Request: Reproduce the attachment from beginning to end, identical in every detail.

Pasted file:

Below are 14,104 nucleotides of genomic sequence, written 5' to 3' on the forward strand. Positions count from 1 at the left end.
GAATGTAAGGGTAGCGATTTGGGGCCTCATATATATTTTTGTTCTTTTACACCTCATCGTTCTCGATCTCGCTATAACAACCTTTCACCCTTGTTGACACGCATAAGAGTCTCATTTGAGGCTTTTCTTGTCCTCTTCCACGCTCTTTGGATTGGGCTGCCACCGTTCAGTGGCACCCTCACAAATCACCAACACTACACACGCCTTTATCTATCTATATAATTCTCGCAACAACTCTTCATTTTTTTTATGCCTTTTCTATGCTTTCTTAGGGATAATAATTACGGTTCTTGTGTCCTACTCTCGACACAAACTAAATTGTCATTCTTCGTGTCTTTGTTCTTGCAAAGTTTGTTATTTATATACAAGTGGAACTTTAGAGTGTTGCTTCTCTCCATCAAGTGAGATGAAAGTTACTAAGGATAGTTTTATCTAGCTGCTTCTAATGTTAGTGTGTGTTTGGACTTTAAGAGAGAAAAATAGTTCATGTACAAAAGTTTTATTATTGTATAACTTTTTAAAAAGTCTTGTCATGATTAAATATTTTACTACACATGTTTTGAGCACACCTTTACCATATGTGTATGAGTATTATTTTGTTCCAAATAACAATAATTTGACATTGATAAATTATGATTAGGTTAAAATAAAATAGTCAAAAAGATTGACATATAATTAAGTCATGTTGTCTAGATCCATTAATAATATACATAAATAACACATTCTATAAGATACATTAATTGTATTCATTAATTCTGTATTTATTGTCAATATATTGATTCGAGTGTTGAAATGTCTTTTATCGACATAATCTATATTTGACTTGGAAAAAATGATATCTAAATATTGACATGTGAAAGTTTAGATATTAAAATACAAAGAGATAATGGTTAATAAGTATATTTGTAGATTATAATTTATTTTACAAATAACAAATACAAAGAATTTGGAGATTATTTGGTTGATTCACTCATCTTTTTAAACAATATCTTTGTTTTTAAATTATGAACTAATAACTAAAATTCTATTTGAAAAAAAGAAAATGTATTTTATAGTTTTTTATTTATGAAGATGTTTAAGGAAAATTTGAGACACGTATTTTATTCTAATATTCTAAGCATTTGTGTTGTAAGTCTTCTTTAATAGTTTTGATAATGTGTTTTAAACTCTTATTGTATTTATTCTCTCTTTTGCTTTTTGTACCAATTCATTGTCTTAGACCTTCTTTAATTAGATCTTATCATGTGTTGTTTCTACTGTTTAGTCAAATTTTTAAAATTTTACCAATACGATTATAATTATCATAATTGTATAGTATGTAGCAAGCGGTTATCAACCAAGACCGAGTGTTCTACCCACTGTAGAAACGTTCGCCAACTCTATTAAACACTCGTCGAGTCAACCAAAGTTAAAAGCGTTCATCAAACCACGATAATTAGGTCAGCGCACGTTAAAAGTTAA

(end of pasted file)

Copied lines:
Below are 14,104 nucleotides of genomic sequence, written 5' to 3' on the forward strand. Positions count from 1 at the left end.
GAATGTAAGGGTAGCGATTTGGGGCCTCATATATATTTTTGTTCTTTTACACCTCATCGTTCTCGATCTCGCTATAACAACCTTTCACCCTTGTTGACACGCATAAGAGTCTCATTTGAGGCTTTTCTTGTCCTCTTCCACGCTCTTTGGATTGGGCTGCCACCGTTCAGTGGCACCCTCACAAATCACCAACACTACACACGCCTTTATCTATCTATATAATTCTCGCAACAACTCTTCATTTTTTTTATGCCTTTTCTATGCTTTCTTAGGGATAATAATTACGGTTCTTGTGTCCTACTCTCGACACAAACTAAATTGTCATTCTTCGTGTCTTTGTTCTTGCAAAGTTTGTTATTTATATACAAGTGGAACTTTAGAGTGTTGCTTCTCTCCATCAAGTGAGATGAAAGTTACTAAGGATAGTTTTATCTAGCTGCTTCTAATGTTAGTGTGTGTTTGGACTTTAAGAGAGAAAAATAGTTCATGTACAAAAGTTTTATTATTGTATAACTTTTTAAAAAGTCTTGTCATGATTAAATATTTTACTACACATGTTTTGAGCACACCTTTACCATATGTGTATGAGTATTATTTTGTTCCAAATAACAATAATTTGACATTGATAAATTATGATTAGGTTAAAATAAAATAGTCAAAAAGATTGACATATAATTAAGTCATGTTGTCTAGATCCATTAATAATATACATAAATAACACATTCTATAAGATACATTAATTGTATTCATTAATTCTGTATTTATTGTCAATATATTGATTCGAGTGTTGAAATGTCTTTTATCGACATAATCTATATTTGACTTGGAAAAAATGATATCTAAATATTGACATGTGAAAGTTTAGATATTAAAATACAAAGAGATAATGGTTAATAAGTATATTTGTAGATTATAATTTATTTTACAAATAACAAATACAAAGAATTTGGAGATTATTTGGTTGATTCACTCATCTTTTTAAACAATATCTTTGTTTTTAAATTATGAACTAATAACTAAAATTCTATTTGAAAAAAAGAAAATGTATTTTATAGTTTTTTATTTATGAAGATGTTTAAGGAAAATTTGAGACACGTATTTTATTCTAATATTCTAAGCATTTGTGTTGTAAGTCTTCTTTAATAGTTTTGATAATGTGTTTTAAACTCTTATTGTATTTATTCTCTCTTTTGCTTTTTGTACCAATTCATTGTCTTAGACCTTCTTTAATTAGATCTTATCATGTGTTGTTTCTACTGTTTAGTCAAATTTTTAAAATTTTACCAATACGATTATAATTATCATAATTGTATAGTATGTAGCAAGCGGTTATCAACCAAGACCGAGTGTTCTACCCACTGTAGAAACGTTCGCCAACTCTATTAAACACTCGTCGAGTCAACCAAAGTTAAAAGCGTTCATCAAACCACGATAATTAGGTCAGCGCACGTTAAAAGTTAA